By Tracy Emblem
November 7, 2009 (San Diego)-- Congressman Brian Bilbray says the health bill in Congress is expensive, bloated and wasteful and publicly asks us: "How will America pay for the Affordable Health Care for Americans Act?" Yet, he does not acknowledge some causes for our escalating health care costs or offer any leadership solutions on how to solve the problem.
First, he fails to acknowledge that insurance companies have absolutely no incentive to keep costs and premiums low because they are not subject to anti-trust laws. The anti-trust laws exist to protect the consumer. Yet in 1945, Congress passed the McCarran-Ferguson Act which has shielded health insurance companies from prosecution for bid rigging, price fixing premiums and creating their own protected markets for almost 65-years.
He also fails to recognize that taxpayers are already paying for health care. The poor have access to health care through Medicaid and the elderly are covered by Medicare. However, for the rest of us, between 1999 and 2008, the yearly premiums for family coverage went up 119 percent, while the inflation rate was only 22.1 percent. Our employers cannot continue to pay for the escalating health care costs and neither can our taxpayers. When we go without health care coverage, taxpayers end up paying the higher price in emergency rooms and for hospitalization instead of for less expensive preventative care.
Bilbray serves on the House Committee on Oversight. However, he has not undertaken any evaluation of where our taxpayer money could be better spent. According to the Center for Defense, the estimated war-related costs in Iraq for the fiscal years 2003 through 2009 totaled $1,631.6 trillion. Where was the Congressman's leadership in 2006 through 2009 while we have been exporting huge amounts of taxpayer funding to build Iraq?
Bilbray also ignores the hidden cost of our energy policies from burning oil and coal fossil fuels. Recently, in response to a request from Congress, the National Academies of Science released an estimate of our hidden health care costs from pollution and fossil fuels - $120 billion annually--which does not include the impact of climate change.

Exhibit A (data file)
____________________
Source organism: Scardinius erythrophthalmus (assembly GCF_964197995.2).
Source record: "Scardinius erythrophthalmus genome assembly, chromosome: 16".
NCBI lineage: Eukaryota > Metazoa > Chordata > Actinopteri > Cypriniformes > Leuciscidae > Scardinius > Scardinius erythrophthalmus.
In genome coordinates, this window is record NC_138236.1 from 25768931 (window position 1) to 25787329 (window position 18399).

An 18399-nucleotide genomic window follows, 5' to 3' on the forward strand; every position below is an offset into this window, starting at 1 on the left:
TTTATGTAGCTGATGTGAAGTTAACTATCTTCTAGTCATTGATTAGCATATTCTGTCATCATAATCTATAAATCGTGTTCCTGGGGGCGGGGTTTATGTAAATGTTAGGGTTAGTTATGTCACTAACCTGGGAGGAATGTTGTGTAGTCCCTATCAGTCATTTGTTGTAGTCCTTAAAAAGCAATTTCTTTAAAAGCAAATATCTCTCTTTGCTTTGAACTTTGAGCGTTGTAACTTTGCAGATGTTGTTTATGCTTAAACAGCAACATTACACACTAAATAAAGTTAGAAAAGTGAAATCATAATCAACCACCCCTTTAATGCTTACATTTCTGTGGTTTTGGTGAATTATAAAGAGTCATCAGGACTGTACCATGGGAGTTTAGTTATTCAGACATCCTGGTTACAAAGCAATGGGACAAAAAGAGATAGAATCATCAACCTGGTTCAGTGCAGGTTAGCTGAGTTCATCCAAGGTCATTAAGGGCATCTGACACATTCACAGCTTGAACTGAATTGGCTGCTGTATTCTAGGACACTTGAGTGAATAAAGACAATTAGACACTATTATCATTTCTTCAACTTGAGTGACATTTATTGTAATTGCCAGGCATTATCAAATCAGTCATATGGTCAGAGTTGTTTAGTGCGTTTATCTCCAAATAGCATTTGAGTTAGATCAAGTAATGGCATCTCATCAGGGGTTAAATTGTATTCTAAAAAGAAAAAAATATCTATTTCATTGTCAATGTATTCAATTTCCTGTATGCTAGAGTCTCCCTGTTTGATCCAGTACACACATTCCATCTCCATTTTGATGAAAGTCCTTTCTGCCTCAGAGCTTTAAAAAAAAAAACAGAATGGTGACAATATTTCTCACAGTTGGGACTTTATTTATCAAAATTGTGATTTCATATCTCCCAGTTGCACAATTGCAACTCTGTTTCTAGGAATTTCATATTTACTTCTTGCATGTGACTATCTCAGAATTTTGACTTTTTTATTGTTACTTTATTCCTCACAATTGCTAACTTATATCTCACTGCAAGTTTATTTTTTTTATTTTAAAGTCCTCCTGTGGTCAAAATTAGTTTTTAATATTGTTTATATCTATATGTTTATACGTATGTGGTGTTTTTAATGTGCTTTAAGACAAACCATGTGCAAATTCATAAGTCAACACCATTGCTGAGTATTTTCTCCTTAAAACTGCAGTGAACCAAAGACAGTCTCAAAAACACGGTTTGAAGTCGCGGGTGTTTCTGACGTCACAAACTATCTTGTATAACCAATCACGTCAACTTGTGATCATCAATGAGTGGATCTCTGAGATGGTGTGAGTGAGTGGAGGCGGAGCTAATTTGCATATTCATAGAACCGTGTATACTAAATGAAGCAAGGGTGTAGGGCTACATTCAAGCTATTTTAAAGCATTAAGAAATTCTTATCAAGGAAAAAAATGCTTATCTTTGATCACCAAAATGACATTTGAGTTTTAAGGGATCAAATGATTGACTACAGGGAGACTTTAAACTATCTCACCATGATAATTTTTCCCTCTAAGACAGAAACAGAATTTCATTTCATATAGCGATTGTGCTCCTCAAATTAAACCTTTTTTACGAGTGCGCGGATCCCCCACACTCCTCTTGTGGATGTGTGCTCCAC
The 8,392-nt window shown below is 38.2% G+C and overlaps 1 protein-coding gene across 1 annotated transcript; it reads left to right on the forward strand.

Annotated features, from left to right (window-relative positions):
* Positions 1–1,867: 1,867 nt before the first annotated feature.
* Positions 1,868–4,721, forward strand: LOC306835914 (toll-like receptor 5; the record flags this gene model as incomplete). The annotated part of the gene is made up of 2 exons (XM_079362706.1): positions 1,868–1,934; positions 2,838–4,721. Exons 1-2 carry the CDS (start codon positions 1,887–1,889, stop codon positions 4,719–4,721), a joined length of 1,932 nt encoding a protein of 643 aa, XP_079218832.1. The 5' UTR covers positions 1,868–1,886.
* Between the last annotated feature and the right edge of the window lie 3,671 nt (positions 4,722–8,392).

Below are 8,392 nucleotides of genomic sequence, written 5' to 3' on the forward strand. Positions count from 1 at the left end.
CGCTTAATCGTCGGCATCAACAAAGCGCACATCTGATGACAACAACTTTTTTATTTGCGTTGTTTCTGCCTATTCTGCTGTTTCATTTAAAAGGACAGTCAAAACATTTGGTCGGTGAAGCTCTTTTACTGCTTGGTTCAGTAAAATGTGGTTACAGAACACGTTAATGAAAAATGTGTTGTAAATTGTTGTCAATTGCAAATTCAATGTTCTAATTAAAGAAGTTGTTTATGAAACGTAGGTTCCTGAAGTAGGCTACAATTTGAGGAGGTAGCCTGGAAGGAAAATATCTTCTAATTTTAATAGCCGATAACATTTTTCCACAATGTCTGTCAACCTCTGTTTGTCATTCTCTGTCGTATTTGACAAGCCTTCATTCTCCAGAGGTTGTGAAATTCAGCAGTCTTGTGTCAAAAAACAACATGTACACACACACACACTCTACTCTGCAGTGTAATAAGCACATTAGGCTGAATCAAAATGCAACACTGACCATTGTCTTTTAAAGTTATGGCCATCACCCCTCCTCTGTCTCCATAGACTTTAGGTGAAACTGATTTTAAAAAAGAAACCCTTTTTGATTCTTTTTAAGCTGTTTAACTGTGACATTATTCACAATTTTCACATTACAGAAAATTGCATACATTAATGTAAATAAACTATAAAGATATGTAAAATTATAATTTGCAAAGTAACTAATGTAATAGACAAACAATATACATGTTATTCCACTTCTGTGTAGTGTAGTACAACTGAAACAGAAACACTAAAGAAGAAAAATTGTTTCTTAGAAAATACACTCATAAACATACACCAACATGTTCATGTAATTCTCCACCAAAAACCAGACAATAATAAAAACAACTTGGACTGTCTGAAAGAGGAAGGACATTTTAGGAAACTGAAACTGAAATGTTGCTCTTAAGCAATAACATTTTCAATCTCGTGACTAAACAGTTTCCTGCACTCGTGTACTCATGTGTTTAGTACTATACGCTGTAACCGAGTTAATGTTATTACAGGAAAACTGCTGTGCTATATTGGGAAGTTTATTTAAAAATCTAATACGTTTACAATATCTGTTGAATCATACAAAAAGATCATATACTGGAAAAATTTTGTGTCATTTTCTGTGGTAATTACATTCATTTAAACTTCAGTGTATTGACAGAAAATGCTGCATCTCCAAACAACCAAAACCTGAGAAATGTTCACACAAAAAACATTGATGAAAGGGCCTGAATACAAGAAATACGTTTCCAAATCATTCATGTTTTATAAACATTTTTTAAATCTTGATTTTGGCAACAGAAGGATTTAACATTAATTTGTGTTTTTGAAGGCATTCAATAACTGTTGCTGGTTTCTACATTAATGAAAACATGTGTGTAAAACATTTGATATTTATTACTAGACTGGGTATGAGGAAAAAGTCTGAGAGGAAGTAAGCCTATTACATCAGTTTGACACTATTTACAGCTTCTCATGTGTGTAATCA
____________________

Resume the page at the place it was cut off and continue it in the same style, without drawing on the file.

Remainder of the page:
Doing nothing is simply not the answer. As more and more people die and more and more workers and families lose their health care coverage along with their jobs, we need to search for solutions. Governments of all other industrialized countries have found it less expensive to provide comprehensive universal coverage. This is because the real cost containment solution must be employed through a universal public option. The "public option" may not be popular with the insurance industry but it is the most cost effective approach to health care.
The California Nurses Association, in conjunction with the Institute of Health & Socio-Economic Policy and a number of advisory boards, outlined a plan worth evaluating for the cost-effective delivery of health care. If we cannot fix the problem through Congress, individual states should have the right to implement their own public plan such as SB 810, a bill proposed in California. We must triage our taxpayer dollars and begin to consider policies which put people and American families first.
Tracy Emblem is an attorney and a Democratic candidate for U.S. Congress, California's 50th District. The opinions expressed here reflect those of its author and do not necessarily reflect the views of East County Magazine. If you wish to submit an editorial for consideration, please contact email@example.com.